As we draw near the end of the summer season, eyes are already turning towards the winter. With a strong El Nino event in place across the tropical Pacific Ocean, and model consensus indicating a high likelihood of its continuation through the winter 2015-2016 season, there is seemingly added haste to predict temperature patterns this winter. Already, the market is calling for much of the lower 48 to experience significantly warmer than normal (30-year) temperatures this winter– based largely on the fact that the two prior comparable El Nino events (’97-’98 and ’82-’83) featured anomalously warm winters. But should everyone jump on the same “warm winter” bandwagon so quickly?

Our internal research suggests that the odds of a colder than normal winter across the central and eastern U.S. are higher than the market is giving credit. El Nino is only one of numerous variables that drive global weather patterns. While a strong El Nino points to a warm winter, other unknown components such as sea-surface temps in other ocean basins, autumnal snow cover buildup, and the spin-up of the stratospheric Polar Vortex could very well result in a cold winter. At this moment, our internal research is leading us to lean warm with a 60/40 warm skew, but not nearly as warm as the current market chatter suggests. So before you rely too heavily on the much warmer market views for this winter, please consider the following…

First and foremost, there is generally no skill in winter forecasting during the late summer. The chaotic nature of the atmosphere is just too nonlinear for models to accurately grasp this far in advance or to put much credence in analog years. Thus, forecasts this early are more akin to grasping at straws than to sound, statistical evidence and reasoning. Does the fact that we have such a strong El Nino event right now bias our thoughts? Yes. However, that does not mean skill is enhanced in predicting winter temperatures this early on. If a strong El Nino event was not in place today, the skill of a winter prediction in September is, for all practical purposes, zero! Even with the strong El Nino event in place, there is still a significant amount of uncertainty.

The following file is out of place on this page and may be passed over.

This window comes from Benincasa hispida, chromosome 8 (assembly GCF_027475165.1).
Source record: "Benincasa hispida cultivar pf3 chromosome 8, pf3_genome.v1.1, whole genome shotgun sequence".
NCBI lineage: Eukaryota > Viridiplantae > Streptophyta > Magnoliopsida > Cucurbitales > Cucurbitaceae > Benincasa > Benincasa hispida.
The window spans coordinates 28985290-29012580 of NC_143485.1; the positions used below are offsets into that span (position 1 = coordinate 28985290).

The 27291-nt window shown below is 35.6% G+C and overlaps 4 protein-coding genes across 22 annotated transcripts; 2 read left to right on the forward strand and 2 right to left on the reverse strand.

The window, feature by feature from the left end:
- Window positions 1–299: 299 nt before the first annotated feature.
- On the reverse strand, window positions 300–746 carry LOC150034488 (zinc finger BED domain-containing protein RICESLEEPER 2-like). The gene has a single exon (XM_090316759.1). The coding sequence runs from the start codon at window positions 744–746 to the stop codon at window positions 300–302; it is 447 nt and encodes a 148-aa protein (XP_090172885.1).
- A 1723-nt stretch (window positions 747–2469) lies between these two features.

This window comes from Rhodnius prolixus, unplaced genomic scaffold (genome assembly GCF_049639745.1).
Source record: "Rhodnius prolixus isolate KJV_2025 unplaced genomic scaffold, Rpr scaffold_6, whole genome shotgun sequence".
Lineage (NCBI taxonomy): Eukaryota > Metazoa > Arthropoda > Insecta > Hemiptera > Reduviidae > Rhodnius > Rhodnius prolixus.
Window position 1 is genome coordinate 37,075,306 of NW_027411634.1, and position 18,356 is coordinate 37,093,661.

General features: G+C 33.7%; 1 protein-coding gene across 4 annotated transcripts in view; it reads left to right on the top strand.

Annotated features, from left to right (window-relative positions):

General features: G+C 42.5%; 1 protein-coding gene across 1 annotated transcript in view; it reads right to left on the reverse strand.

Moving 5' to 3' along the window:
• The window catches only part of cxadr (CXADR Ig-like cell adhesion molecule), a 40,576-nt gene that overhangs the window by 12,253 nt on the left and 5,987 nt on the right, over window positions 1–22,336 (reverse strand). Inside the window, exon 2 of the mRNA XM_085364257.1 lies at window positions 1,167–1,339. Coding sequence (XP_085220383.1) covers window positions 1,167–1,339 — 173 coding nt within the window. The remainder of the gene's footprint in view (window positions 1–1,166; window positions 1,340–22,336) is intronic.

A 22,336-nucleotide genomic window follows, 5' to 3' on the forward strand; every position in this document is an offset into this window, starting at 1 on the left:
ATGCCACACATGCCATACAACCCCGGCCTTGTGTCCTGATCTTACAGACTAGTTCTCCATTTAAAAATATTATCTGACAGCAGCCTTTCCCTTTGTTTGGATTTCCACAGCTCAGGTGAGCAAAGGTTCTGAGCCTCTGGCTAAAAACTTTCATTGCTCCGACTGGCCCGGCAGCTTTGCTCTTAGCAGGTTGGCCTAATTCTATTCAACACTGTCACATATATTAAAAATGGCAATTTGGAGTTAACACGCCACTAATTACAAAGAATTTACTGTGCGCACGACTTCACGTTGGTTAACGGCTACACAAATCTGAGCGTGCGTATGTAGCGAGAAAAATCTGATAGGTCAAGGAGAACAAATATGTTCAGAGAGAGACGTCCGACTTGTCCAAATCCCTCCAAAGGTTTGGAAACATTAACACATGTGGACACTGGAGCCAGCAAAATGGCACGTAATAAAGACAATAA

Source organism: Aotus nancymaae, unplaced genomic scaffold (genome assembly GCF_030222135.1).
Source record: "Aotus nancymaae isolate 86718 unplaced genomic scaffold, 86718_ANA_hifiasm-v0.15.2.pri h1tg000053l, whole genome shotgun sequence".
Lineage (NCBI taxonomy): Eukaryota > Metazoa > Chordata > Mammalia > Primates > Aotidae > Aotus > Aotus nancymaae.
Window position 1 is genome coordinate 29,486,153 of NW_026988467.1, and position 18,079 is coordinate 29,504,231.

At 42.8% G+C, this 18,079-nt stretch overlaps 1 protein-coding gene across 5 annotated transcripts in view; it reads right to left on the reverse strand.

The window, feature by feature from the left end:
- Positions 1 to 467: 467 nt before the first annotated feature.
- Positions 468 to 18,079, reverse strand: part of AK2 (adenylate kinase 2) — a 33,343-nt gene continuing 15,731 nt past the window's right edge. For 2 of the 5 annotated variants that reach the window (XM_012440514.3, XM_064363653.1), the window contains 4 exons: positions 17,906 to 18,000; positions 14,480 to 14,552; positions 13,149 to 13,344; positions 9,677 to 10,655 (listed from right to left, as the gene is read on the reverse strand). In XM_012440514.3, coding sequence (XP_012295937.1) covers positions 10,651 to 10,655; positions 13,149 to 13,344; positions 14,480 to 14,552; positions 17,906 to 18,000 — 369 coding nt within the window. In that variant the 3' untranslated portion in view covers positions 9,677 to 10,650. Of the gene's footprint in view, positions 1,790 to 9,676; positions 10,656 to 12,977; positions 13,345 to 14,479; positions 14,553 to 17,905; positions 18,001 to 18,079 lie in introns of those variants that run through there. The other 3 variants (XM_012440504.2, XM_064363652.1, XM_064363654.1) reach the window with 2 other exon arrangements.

The past number of comparable El Nino events is just too small. While this year is certainly different from other years due to the strong El Nino, the sample size of comparable El Nino events with which to create a composite forecast is extremely small. This in and of itself poses many uncertainties and forecast risks. Stating winter will be warm because two other instances over the past 65 years featured similar inputs simply cannot be statistically supported.

The majority of the market was calling for a cool summer based on comparable El Nino events of the past, yet we had a warm summer. Early on in the spring (even late winter in some cases), the market jumped at the chance to call for a cool summer when the El Nino began to look significant. Why? Because the summer of 1997, which was most comparable to the developing El Nino in the Pacific, was an anomalously cool summer for the United States. However, now that we are in early September, we know that temperatures this summer have been far from below average. National average temperatures in June alone came in as the second warmest June on record (since 1985). In fact, May-September population weighted CDD (cooling degree days) totals during this strong El Nino event are forecast to come in as the fourth highest of all years since 1950.